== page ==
# 2. Derivatives of Csc, Sec and Cot Functions

by M. Bourne

By using the quotient rule and trigonometric identities, we can obtain the following derivatives:

(d(csc x))/(dx)=-csc x cot x

(d(sec x))/(dx)=sec x tan x

(d(cot x))/(dx)=-csc^2 x

In words, we would say:

The derivative of csc x is -csc x cot x,
The derivative of sec x is sec x tan x and
The derivative of cot x is -csc^2 x.

Explore animations of these functions with their derivatives here:

If u = f(x) is a function of x, then by using the chain rule, we have:

(d(csc u))/(dx)=-csc u\ cot u(du)/(dx)

(d(sec u))/(dx)=sec u\ tan u(du)/(dx)

(d(cot u))/(dx)=-csc^2u(du)/(dx)

### Example 1

Find the derivative of s = sec(3t + 2).

Put u = 3t + 2. Then:

s=sec u and

(du)/(dt) = 3

So using Chain Rule, we have:

(ds)/(dt) =(ds)/(du) (du)/(dt)

=sec(u) tan (u)(3)

=3 sec(3t+2) tan (3t+2)

### Example 2

Find the derivative of x = θ^3 csc 2θ.

 x=theta^3csc 2 theta

If we let u=theta^3 and v=csc 2 theta, then

(dx)/(d theta) =u(dv)/(d theta)+v (du)/(d theta)

=theta^3(-csc 2 theta cot 2 theta)(2)+ csc 2 theta(3 theta^2)

=theta^2(csc 2 theta)(-2 theta cot 2 theta+3)

### Example 3

Find the derivative of y = sec43x.

y=sec^4 3x

Let y=u^4, where u=sec 3x.

Then

(dy)/(dx)=(dy)/(du)(du)/(dx)

=4u^3(sec 3x tan 3x)(3)

=4(sec^3 3x)(sec 3x tan 3x)(3)

=12 sec^4 3x tan 3x

Continues below

## Exercises

1. Find the derivative of y = csc2(2x2).

This is an example of a function of a function of a function, and we need to apply chain rule 3 times.

Let u = 2x2 and v = csc u.

So y = v2

 (dy)/(dx)=(dy)/(dv)(dv)/(du)(du)/(dx)

=[2v][-csc u cot u](4x)

=[2 csc(2x^2)] xx[(-csc 2x^2)(cot 2x^2)](4x)

=-8x(csc^2 2x^2)(cot 2x^2)

2. Find the derivative of y = sec2 2x.

This is also an example of a function of a function of a function, and we need to apply chain rule 3 times.

This can be written y = sec^2u where u = 2x.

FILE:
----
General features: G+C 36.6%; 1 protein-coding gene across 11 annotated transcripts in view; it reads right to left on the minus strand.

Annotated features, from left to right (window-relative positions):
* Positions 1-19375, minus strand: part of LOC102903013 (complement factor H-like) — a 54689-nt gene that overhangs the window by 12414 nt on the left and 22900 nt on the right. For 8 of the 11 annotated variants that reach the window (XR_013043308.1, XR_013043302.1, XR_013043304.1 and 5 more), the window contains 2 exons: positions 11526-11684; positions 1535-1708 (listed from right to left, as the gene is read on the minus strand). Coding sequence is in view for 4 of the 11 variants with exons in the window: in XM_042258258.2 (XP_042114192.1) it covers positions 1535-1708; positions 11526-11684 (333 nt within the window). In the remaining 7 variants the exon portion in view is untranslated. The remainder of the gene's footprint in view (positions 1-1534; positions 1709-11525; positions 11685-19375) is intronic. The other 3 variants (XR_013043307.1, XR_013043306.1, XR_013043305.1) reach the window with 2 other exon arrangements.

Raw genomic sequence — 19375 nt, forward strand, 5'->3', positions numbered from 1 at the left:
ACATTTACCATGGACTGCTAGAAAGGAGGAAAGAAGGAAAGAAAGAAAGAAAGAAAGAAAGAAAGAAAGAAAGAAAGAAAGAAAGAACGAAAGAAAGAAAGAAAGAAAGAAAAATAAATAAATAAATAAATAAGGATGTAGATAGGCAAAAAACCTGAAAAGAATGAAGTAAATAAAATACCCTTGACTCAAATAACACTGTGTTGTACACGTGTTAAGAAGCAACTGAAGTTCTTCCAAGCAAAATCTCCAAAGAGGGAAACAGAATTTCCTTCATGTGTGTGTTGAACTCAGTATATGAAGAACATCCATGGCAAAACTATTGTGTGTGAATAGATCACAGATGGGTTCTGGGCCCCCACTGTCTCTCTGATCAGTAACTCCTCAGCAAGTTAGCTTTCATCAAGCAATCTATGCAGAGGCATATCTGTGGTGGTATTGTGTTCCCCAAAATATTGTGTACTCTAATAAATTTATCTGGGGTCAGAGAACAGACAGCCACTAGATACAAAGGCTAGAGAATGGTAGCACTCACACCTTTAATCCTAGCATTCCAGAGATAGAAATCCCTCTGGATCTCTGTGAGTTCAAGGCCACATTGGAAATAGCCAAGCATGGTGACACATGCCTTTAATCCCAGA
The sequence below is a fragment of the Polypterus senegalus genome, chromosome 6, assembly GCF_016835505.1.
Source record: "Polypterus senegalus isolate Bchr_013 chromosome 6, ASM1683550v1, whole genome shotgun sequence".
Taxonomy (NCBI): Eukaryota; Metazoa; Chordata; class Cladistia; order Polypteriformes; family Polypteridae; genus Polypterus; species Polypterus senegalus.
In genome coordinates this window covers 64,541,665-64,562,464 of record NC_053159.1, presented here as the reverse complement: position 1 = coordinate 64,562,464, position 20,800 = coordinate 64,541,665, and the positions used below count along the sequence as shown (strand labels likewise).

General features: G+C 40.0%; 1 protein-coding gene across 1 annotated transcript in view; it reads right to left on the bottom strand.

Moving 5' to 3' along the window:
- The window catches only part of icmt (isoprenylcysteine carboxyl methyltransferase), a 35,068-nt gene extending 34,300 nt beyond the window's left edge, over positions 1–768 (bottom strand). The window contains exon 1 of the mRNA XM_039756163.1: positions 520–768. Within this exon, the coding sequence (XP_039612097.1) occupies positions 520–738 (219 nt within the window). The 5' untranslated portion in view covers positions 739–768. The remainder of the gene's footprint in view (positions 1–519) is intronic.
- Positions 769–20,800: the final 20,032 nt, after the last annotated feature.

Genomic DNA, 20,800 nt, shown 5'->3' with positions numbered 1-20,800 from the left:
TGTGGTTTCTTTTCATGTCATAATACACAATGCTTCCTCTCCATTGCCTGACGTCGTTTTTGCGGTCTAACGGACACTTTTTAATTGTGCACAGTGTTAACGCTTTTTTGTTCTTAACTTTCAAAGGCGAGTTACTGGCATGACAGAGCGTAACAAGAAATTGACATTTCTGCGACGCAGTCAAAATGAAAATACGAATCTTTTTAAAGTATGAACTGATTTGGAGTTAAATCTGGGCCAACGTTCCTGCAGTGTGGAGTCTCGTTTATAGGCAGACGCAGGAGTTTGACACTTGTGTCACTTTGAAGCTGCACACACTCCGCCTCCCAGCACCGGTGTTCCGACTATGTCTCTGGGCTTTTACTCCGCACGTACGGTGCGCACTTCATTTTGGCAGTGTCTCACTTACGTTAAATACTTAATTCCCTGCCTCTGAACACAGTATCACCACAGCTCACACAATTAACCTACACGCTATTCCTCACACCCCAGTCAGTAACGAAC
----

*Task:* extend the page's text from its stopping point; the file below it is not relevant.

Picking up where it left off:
If we let v = sec u then y=v^2.

So we have:

y=v^2=sec^2 u

Then

(dy)/(dx)=(dy)/(dv)(dv)/(du)(du)/(dx)

=(2v)(sec u tan u)(2)

=(4v)(sec u tan u)

=(4 sec u)(sec u tan u)

=4 sec^2 u tan u

=4 sec^2 2x tan 2x

3. Find the derivative of 3 cot(x + y) = cos y2.

This is an implicit function.

3 cot(x + y) = cos y2

For the left hand side, we put u = x + y.

Differentiating 3 cot u gives us:

3(-csc^2 u)((du)/(dx))

Substituting for u and performing the (du)/(dx) part gives us:

-3 csc^2(x+y)(1+(dy)/(dx))

On the right hand side, we let u = y2. Differentiating cos u gives us:

(-sin u)((du)/(dx))

Substituting for u and performing the (du)/(dx) part gives us:

(-sin y^2)(2y(dy)/(dx))

We put both sides together:

-3 csc^2(x+y)(1+(dy)/(dx)) =(-sin y^2)(2y(dy)/(dx))

Expanding gives:

-3 csc^2(x+y) -3 csc^2(x+y)(dy)/(dx) =-2y sin y^2(dy)/(dx)

2y sin y^2(dy)/(dx)

to both sides:

-3 csc^2(x+y) -3 csc^2(x+y)(dy)/(dx) +2y sin y^2(dy)/(dx) =0

3 csc^2(x+y)

to both sides:

-3 csc^2(x+y)(dy)/(dx) +2y sin y^2(dy)/(dx) =3 csc^2(x+y)

Factoring out the dy/dx term:

[2y sin y^2-3 csc^2(x+y)](dy)/(dx) =3 csc^2(x+y)

This gives us:

(dy)/(dx) =(3 csc^2(x+y))/(2y sin y^2 -\ 3 csc^2(x+y)

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